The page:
Oral Presentation Lowitja Institute International Indigenous Health and Wellbeing Conference 2016

Strengethening cultural identity: Breaking down paternalistic and post-colonial barriers in hospital (#34)

Vicki Wade 1 , Daniel James 1 , Carrie Sutherland 1 , Sussan Killon 2
  1. Heart Foundation Australia, Sydney, NSW, Australia
  2. AHHA, Canberra, ACT, Australia

Culture is often misconstrued as a barrier to care, however being confident and comfortable in one's culture can be empowering and a powerful enabler in the provision of quality care and positive health outcomes.

For many Aboriginal and Torres Strait Islander peoples the though of having to go to hospital evokes memories of racism, mistreatment and mistrust. Hospitals are a place where you go to die, where your babies are taken, it can be a alien land not country. Hospitals as a whole are disempowering, reinforcing hierarchical class structures, this post colonialism attitude has further disempowered Aboriginal and Torres Strait Islander patients. Often hospitals are driven by efficiencies and lack human interactions.

Having a heart attack is a very frightening experience and can leave the patient very vulnerable. For Aboriginal and Torres Strait Islander peoples this vulnerability can lead to further disempowerment and poor health outcomes. The Heart Foundation has been working for more than 10 years to break down the power imbalances while improving cultural competence in hospitals for Aboriginal and Torres Strait Islander peoples experiencing a heart attack.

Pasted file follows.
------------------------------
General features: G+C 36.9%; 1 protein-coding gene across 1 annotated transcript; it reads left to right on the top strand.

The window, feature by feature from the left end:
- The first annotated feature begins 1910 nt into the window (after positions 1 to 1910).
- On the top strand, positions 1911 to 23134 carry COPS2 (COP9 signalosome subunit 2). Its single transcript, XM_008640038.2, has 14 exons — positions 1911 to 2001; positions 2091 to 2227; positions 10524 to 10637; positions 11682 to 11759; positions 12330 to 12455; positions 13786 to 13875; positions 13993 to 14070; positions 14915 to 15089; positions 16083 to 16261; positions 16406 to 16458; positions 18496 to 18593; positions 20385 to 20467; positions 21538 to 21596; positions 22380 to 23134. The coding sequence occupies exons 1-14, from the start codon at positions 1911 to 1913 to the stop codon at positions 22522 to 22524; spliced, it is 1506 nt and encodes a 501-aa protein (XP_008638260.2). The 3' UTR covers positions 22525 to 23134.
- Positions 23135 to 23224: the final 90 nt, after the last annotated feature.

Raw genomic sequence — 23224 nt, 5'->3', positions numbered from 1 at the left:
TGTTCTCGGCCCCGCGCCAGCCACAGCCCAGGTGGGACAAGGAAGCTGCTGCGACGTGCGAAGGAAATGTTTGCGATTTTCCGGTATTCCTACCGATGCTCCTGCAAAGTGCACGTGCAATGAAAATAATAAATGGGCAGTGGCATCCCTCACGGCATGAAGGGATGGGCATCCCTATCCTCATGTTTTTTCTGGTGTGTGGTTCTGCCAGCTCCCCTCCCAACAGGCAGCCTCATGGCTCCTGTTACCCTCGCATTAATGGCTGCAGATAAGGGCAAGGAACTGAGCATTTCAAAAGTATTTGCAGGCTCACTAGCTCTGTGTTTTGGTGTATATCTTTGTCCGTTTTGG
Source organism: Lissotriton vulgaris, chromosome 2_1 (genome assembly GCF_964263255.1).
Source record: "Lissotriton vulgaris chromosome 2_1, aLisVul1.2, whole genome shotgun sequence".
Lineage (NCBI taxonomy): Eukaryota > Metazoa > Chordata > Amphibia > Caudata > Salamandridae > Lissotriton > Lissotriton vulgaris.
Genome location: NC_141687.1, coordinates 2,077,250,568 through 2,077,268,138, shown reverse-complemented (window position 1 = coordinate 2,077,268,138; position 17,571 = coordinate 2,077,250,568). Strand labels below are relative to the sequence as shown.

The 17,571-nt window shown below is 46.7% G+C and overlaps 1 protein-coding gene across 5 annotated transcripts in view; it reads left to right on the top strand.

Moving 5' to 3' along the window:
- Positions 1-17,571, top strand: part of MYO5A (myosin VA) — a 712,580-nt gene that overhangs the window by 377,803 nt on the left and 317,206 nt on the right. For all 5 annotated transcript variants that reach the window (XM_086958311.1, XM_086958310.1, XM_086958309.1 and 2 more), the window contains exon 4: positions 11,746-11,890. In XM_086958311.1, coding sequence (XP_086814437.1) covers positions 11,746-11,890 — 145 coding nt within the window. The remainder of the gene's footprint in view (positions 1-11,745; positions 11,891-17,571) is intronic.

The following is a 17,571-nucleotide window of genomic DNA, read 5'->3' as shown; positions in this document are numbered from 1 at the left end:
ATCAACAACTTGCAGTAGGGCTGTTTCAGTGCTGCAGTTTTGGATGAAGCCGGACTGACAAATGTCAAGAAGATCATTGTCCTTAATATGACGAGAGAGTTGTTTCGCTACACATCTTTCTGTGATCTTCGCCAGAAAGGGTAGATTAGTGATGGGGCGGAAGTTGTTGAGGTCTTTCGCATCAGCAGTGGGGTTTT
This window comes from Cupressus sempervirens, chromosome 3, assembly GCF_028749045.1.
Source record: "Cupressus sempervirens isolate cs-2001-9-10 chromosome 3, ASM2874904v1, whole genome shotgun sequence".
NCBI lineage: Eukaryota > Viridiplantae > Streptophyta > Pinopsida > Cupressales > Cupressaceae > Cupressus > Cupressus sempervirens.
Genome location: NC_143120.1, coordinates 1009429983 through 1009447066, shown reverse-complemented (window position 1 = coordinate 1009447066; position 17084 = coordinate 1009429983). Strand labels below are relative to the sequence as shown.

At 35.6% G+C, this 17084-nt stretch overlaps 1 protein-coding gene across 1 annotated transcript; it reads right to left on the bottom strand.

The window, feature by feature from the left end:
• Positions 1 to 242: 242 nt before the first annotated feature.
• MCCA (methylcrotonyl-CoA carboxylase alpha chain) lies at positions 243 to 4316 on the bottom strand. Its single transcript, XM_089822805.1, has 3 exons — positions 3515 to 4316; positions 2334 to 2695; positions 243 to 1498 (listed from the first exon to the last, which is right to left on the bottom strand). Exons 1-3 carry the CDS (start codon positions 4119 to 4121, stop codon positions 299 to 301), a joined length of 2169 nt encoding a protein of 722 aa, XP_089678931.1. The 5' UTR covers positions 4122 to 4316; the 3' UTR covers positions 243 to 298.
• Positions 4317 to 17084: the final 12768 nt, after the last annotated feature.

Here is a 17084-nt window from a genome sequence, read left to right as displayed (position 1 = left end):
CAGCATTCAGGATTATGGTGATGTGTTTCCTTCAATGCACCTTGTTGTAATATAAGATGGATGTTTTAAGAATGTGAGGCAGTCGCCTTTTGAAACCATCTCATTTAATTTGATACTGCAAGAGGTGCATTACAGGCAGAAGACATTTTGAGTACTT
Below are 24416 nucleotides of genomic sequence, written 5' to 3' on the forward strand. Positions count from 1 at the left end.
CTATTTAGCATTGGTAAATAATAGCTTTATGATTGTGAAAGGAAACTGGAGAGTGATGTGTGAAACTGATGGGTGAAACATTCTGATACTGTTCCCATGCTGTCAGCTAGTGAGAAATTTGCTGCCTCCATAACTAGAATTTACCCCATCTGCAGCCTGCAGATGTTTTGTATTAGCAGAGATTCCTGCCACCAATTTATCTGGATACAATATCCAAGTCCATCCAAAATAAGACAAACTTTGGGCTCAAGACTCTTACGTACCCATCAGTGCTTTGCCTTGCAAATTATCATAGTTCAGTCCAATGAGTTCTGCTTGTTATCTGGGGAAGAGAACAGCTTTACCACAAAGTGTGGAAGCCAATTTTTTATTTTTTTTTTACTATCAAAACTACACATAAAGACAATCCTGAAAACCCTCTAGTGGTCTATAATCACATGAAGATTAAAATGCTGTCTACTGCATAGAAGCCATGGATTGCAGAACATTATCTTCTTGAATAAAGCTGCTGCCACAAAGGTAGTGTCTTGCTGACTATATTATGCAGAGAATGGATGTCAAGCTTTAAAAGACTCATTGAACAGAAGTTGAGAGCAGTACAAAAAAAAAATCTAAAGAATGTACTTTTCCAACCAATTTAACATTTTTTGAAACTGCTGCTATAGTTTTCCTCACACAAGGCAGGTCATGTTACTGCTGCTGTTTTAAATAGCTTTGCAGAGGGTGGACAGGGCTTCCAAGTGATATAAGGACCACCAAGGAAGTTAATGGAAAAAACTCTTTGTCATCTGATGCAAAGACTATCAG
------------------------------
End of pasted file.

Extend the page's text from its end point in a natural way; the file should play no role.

The Lighthouse Hospital Project is a quality improvement project that uses a toolkit and change management principles and has been working with eight hospitals across Australia, including their senior executive teams, cardiac departments, Aboriginal workforce and their Aboriginal communities. One of the strengths to date is the development of local solutions that facilitates cultural identity, awareness and competence at the same time as providing evidenced based care to Aboriginal and Torres Strait Islander survivors of heart attack. 

Early findings have indicated that empowering Aboriginal and Torres Strait Islander patients, the Aboriginal workforce and Aboriginal community has lead to an increase in mutual trust and respect breaking down hierarchical structures. Further to this cardiology staff including cardiologists have been open to providing care that is guided by the culture of the Aboriginal and Torres Strait Islander patient augmenting clinical guidelines. 

The Lighthouse Hospital Project has been instrumental in providing a positive patient journey at a time when patients are vulnerable and further disempowered it puts culture at the centre of care.